”You Wreck Me” doesn’t rock quite as much as on the original album.  In the booklet, Benmont Tench mentions that you can hear his piano on this version.  He says… “on some of the rock songs on Wildflowers, although I was playing, you don’t hear me.”  One of the best reasons for owning these alternate versions is that Benmont’s playing is more clearly featured, and he’s so good!

”It’s Good To Be King” is a slower version, and although enjoyable, it seems like a work in progress.  Now that we know how fantastic the song is with the brilliant orchestration on the original, it’s missed here.

”Wildflowers” is a good less-produced version, and certainly would have been acceptable, but it’s not the perfection of the final version on the original album.  This one has Ringo Starr on drums.  At the beginning Tom says “Count it off Ringo”.  Pretty cool for a Beatles fan to be able to say that.

”Don’t Fade On Me” can’t quite match the original, but it’s a good version with a cool bluesy guitar and effective harmony vocals toward the end.

”Wake Up Time” is a reasonable attempt, but Tom Petty’s vocal wasn’t as good a take, and his voice sounds pinched at times.

“Drivin’ Down To Georgia” is the studio version, and a welcome addition.

“You Saw Me Comin’” is an unreleased song, and I think there’s a good reason for that.  As my wife, Jeannette, and I were listening to it for the first time, I said to her that the melody is familiar from another song.  She thought about it for awhile, and then nailed it.  She said it sounds like Joni Mitchell’s “Urge For Goin’”.  We first heard the song by Tom Rush, who recorded it in 1968 (even before Joni recorded it).  Someone had to have told Tom Petty about the similarity, so that’s probably why “You Saw Me Comin’” remained hidden until now.

Finding Wildflowers definitely has enough good recordings to make it a very welcome addition to my collection.  The more I listen to the tracks, the more I appreciate them.  They help complete the picture of how the masterwork, Wildflowers, was created by Tom Petty, producer Rick Rubin, and some great musicians.

The booklet includes good descriptions & comments on all the alternate tracks, and the lists of the musicians on each recording.  This disc shows us the link in the process between those impressive home demos Tom made, and the completed songs on the album.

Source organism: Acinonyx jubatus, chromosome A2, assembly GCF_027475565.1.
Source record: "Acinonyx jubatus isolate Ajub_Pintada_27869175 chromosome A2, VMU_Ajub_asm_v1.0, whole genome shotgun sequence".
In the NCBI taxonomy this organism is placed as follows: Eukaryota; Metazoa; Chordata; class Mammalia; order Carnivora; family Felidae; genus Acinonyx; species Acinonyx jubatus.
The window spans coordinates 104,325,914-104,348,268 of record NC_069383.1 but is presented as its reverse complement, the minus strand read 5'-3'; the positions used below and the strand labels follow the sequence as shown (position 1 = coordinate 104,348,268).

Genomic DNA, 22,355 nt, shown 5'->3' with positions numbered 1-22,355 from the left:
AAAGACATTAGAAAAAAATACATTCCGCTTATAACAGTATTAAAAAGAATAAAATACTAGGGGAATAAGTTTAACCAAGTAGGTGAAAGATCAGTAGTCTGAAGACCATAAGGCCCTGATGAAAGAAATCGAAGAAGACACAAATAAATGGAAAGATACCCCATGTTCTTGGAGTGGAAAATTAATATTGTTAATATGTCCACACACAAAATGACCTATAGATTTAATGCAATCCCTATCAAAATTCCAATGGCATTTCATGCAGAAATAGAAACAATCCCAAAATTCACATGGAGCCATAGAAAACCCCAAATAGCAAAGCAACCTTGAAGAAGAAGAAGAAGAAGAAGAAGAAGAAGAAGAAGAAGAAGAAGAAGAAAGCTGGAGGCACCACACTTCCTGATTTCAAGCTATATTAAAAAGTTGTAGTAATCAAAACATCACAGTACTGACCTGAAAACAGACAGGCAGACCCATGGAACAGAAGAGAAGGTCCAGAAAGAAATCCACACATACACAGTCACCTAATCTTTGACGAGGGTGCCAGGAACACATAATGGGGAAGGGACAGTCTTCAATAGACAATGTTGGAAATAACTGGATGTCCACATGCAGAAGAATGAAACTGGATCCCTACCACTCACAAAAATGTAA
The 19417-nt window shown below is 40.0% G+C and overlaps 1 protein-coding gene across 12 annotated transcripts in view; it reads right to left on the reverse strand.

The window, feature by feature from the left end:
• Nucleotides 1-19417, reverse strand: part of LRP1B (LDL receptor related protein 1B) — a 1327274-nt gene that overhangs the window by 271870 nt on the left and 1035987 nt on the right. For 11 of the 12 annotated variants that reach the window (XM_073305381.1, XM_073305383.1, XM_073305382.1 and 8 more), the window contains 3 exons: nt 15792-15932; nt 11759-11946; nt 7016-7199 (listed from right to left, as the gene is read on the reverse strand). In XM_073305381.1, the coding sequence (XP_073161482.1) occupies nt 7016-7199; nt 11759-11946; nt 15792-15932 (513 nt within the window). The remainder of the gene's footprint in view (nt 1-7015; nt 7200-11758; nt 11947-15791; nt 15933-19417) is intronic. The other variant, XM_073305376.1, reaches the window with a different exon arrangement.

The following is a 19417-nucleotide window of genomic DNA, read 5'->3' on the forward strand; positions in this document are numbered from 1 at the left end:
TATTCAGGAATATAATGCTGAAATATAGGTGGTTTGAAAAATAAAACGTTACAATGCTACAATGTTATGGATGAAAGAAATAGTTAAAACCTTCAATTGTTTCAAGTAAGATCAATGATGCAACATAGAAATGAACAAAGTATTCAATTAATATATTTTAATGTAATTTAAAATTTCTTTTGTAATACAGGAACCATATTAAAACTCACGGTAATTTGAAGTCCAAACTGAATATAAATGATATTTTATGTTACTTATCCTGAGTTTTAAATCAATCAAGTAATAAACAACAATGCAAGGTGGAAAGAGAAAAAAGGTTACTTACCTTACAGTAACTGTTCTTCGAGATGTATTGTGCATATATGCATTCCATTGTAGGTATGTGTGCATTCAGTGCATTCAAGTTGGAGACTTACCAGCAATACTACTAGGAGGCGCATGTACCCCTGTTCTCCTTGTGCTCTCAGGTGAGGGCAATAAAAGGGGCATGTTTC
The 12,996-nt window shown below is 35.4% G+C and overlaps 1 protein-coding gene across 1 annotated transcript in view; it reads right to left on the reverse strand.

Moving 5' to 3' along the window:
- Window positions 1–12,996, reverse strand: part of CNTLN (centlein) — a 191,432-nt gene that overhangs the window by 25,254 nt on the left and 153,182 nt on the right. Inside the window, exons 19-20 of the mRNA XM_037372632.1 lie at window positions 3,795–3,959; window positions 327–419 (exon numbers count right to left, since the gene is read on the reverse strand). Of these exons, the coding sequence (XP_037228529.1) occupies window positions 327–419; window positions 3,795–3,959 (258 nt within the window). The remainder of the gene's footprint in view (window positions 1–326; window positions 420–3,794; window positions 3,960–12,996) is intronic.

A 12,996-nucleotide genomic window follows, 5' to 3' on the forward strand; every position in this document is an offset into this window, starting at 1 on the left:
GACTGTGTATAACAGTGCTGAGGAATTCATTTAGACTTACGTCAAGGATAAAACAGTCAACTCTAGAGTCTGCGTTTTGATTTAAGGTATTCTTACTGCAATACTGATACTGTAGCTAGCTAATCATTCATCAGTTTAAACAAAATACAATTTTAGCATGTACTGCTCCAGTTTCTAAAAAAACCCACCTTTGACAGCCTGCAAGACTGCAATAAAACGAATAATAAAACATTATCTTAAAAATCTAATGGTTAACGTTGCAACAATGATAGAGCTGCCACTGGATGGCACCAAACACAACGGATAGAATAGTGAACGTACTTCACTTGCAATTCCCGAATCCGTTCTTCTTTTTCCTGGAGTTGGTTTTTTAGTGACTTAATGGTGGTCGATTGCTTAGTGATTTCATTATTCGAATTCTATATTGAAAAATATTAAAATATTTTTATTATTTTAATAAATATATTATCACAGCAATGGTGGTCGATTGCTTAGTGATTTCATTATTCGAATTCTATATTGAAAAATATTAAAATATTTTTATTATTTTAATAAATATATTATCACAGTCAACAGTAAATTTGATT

Update:  As of November 11th, 2021, a documentary about the making of Wildflowers is available on YouTube.  It’s called Tom Petty, Somewhere You Feel Free.

Extra:  Here’s the link to an article about Tom Petty’s album Angel Dream:


CSN&Y…What If They Had Stayed Together

Crosby Stills Nash & Young had a huge hit with their album Deja Vu in 1970.  They split to do solo albums, and didn’t get back together until a CSN reunion in 1977.  But what if they had continued making group albums after Deja Vu?  By combining their talents and best songs, the band’s albums would have been even more popular than their solo efforts, and their songs more widely known.  CSN&Y’s place as one of the greatest rock bands would be completely solidified.

As fans know, David Crosby, Stephen Stills, Graham Nash and Neil Young didn’t always release songs in the order they were written and recorded.  Neil Young recently released some great recordings he made 45 years ago!  So, at a pace of one album per year (and using some chronological flexibility), here are CSN&Y fantasy albums.  Those of you familiar with the songs will be aware of the effort to place them in an order for musical flow and often with lyrical associations.

1971…After The Gold Rush

Neil Young’s title fit perfectly after the group’s initial rush of popularity, so it’s the title of CSN&Y’s follow-up album.  Here are the songs.

Side One:

  1. Love The One You’re With (Stills)
  2. Tell Me Why (Young)
  3. Laughing (Crosby)
  4. Ohio (CSNY)
  5. Find The Cost Of Freedom (CSNY)
  6. Chicago (Nash)

Side Two:

  1. Sugar Babe (Stills)
  2. Only Love Can Break Your Heart (Young)
  3. Simple Man (Nash)
  4. Southern Man (Young)
  5. Do For The Others (Stills)
  6. After The Gold Rush (Young)

This album would have been a worthy next album for CSN&Y.  The album starts with “Love The One You’re With”, which has all three of CSN on it.  Since the band was now providing new albums to their record company, there would have been no need for the So Far hits collection.  “Ohio” and “Find The Cost Of Freedom” would have been on this album.  Most of the other songs are from the first solo albums by the group members.   In the early 70’s both Stills and Young were very prolific songwriters, so they have a strong showing throughout these six albums.  In reality, Young definitely needed solo albums to hold all the songs he wrote.

1972…Change Partners

Side One:

  1. Change Partners (Stills)
  2. Don’t Let It Bring You Down (Young)
  3. Traction In The Rain (Crosby)
  4. Nothing To Do But Today (Stills)
  5. Out On The Weekend (Young)
  6. Sleep Song (Nash)

Side two:

  1. Don’t Look At My Shadow (Stills)
  2. Alabama (Young)
  3. I Used To Be A King (Nash)
  4. The Lee Shore (CSNY)
  5. Know You Got To Run (Stills)
  6. Birds (It’s Over) [Young & Nash]

This album mostly has songs from the first and second solo albums the artists recorded after Deja Vu.  It would have kept the momentum going for this super group.  The song “Change Partners” has all of CSN on it.  Graham Nash says it’s CSN&Y’s theme song, since they were always changing alliances within the group.  There’s a cool version of “Birds” that’s included with the Deja Vu box set.  The song has Graham Nash harmonizing with Neil Young, and it would be a good closer for this album, with the song’s last words being…”It’s over”.